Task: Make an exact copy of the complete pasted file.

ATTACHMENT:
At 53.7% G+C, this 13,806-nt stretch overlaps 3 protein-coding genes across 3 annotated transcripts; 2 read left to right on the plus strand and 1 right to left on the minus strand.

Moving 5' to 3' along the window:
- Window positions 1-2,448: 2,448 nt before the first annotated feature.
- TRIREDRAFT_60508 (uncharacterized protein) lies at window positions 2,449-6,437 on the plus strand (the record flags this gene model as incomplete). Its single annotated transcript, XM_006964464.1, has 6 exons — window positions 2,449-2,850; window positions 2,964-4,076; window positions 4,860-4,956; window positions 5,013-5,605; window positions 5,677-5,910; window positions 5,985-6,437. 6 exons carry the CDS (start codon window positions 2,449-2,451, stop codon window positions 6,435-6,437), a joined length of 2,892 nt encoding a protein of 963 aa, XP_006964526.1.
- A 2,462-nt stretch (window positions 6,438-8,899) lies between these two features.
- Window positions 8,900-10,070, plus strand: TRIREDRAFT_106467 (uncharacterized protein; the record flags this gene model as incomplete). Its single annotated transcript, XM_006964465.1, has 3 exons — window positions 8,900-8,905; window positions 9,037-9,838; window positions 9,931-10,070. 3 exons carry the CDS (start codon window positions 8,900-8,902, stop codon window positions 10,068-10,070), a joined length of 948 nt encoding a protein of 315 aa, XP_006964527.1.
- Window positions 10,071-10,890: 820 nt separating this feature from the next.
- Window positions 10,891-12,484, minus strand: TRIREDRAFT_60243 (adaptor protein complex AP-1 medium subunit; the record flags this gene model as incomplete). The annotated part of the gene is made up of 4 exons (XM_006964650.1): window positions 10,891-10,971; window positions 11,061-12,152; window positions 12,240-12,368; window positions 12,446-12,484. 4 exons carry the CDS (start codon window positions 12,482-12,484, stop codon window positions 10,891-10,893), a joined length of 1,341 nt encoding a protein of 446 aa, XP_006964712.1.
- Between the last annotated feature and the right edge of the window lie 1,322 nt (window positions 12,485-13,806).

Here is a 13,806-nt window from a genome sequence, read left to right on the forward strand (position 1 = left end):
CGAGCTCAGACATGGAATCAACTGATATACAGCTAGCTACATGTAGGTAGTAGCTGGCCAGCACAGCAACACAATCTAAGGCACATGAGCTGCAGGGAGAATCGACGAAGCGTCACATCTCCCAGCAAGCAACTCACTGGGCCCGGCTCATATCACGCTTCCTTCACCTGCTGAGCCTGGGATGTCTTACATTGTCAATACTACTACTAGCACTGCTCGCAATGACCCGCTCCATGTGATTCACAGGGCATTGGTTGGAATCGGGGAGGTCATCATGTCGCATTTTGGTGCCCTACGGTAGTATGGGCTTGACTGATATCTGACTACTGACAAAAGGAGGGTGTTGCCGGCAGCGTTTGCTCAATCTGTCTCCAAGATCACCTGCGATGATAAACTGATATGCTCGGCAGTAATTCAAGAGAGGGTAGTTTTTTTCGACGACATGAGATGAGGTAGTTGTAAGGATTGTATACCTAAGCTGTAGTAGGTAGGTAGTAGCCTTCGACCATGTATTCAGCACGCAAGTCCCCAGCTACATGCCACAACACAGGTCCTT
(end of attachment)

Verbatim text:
At 53.7% G+C, this 13,806-nt stretch overlaps 3 protein-coding genes across 3 annotated transcripts; 2 read left to right on the plus strand and 1 right to left on the minus strand.

Moving 5' to 3' along the window:
- Window positions 1-2,448: 2,448 nt before the first annotated feature.
- TRIREDRAFT_60508 (uncharacterized protein) lies at window positions 2,449-6,437 on the plus strand (the record flags this gene model as incomplete). Its single annotated transcript, XM_006964464.1, has 6 exons — window positions 2,449-2,850; window positions 2,964-4,076; window positions 4,860-4,956; window positions 5,013-5,605; window positions 5,677-5,910; window positions 5,985-6,437. 6 exons carry the CDS (start codon window positions 2,449-2,451, stop codon window positions 6,435-6,437), a joined length of 2,892 nt encoding a protein of 963 aa, XP_006964526.1.
- A 2,462-nt stretch (window positions 6,438-8,899) lies between these two features.
- Window positions 8,900-10,070, plus strand: TRIREDRAFT_106467 (uncharacterized protein; the record flags this gene model as incomplete). Its single annotated transcript, XM_006964465.1, has 3 exons — window positions 8,900-8,905; window positions 9,037-9,838; window positions 9,931-10,070. 3 exons carry the CDS (start codon window positions 8,900-8,902, stop codon window positions 10,068-10,070), a joined length of 948 nt encoding a protein of 315 aa, XP_006964527.1.
- Window positions 10,071-10,890: 820 nt separating this feature from the next.
- Window positions 10,891-12,484, minus strand: TRIREDRAFT_60243 (adaptor protein complex AP-1 medium subunit; the record flags this gene model as incomplete). The annotated part of the gene is made up of 4 exons (XM_006964650.1): window positions 10,891-10,971; window positions 11,061-12,152; window positions 12,240-12,368; window positions 12,446-12,484. 4 exons carry the CDS (start codon window positions 12,482-12,484, stop codon window positions 10,891-10,893), a joined length of 1,341 nt encoding a protein of 446 aa, XP_006964712.1.
- Between the last annotated feature and the right edge of the window lie 1,322 nt (window positions 12,485-13,806).

Here is a 13,806-nt window from a genome sequence, read left to right on the forward strand (position 1 = left end):
CGAGCTCAGACATGGAATCAACTGATATACAGCTAGCTACATGTAGGTAGTAGCTGGCCAGCACAGCAACACAATCTAAGGCACATGAGCTGCAGGGAGAATCGACGAAGCGTCACATCTCCCAGCAAGCAACTCACTGGGCCCGGCTCATATCACGCTTCCTTCACCTGCTGAGCCTGGGATGTCTTACATTGTCAATACTACTACTAGCACTGCTCGCAATGACCCGCTCCATGTGATTCACAGGGCATTGGTTGGAATCGGGGAGGTCATCATGTCGCATTTTGGTGCCCTACGGTAGTATGGGCTTGACTGATATCTGACTACTGACAAAAGGAGGGTGTTGCCGGCAGCGTTTGCTCAATCTGTCTCCAAGATCACCTGCGATGATAAACTGATATGCTCGGCAGTAATTCAAGAGAGGGTAGTTTTTTTCGACGACATGAGATGAGGTAGTTGTAAGGATTGTATACCTAAGCTGTAGTAGGTAGGTAGTAGCCTTCGACCATGTATTCAGCACGCAAGTCCCCAGCTACATGCCACAACACAGGTCCTT